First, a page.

July 2019

Stick up for Sharks!

By | July 15th, 2019|

Sharks have a reputation for being ferocious killing machines– giant monsters that prowl the oceans hoping to feast on unsuspecting swimmers. But that’s not true! Sharks come in all shapes and sizes, and most are harmless. The smallest shark, the dwarf lanternshark, is less than 8 inches long. Even the largest shark, the whale shark, doesn’t pose a threat to people– these gentle giants reach lengths of over 30 feet, but they feed on tiny animals like krill. In fact, lots of people swim and dive with whale sharks!

While there are a few species of shark that have been known to hurt people, these attacks are incredibly rare and result from sharks confusing humans with other kinds of prey. But while people have almost nothing to fear in sharks, we do pose a big threat to these fish. Pollution, global warming, and overfishing are dangerous to all sea creatures, including sharks. Recycling, using less plastic, and making earth-friendly choices about how you travel are all ways to help!

Photo by Crystaldive

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Mandalay Bay Shark Reef

By | July 3rd, 2019|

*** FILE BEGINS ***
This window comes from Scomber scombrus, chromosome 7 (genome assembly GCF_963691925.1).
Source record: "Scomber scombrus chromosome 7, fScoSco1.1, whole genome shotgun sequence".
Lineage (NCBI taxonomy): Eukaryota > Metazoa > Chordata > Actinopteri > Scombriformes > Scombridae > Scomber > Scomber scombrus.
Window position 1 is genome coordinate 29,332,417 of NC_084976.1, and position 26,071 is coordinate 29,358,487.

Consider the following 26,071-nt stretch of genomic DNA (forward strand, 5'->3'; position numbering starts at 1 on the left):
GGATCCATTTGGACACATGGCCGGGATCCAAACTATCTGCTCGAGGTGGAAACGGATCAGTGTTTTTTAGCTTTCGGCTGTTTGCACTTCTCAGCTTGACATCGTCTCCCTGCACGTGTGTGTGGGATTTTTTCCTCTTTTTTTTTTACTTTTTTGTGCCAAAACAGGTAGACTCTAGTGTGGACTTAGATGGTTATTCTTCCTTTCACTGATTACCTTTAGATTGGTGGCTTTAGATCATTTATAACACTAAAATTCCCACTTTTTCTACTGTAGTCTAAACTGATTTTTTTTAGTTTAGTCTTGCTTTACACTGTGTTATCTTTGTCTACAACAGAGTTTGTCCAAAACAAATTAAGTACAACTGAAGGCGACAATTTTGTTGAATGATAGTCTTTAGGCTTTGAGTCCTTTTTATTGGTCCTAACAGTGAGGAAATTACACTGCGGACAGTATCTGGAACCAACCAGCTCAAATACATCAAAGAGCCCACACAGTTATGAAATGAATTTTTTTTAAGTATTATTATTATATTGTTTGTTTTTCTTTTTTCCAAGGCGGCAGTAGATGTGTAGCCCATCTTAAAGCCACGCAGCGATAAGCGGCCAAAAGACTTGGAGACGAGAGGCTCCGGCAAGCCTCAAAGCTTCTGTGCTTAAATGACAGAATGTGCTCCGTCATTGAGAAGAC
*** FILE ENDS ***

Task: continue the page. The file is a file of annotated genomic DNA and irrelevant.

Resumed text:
During pool and beach season, it’s fun to learn about underwater animals! If your family’s looking for some educational fun while waiting for the lifeguard break to be over, check out the Mandalay Bay Shark Reef’s website. You can find memory games where you match pictures of fish, test your knowledge about different kinds of sea creatures, and keep your vocabulary sharp with word searches. Plus, there are lots of gorgeous photos of sharks and other marine life for your family to enjoy!

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June 2019

AKA Brontosaurus

By | June 27th, 2019|

Quick—name a big, long-necked dinosaur. For a lot of people, the first word to come to mind is “Brontosaurus.” But for most of the past hundred years, that’s been incorrect. The reason why has to do with how scientists name new species.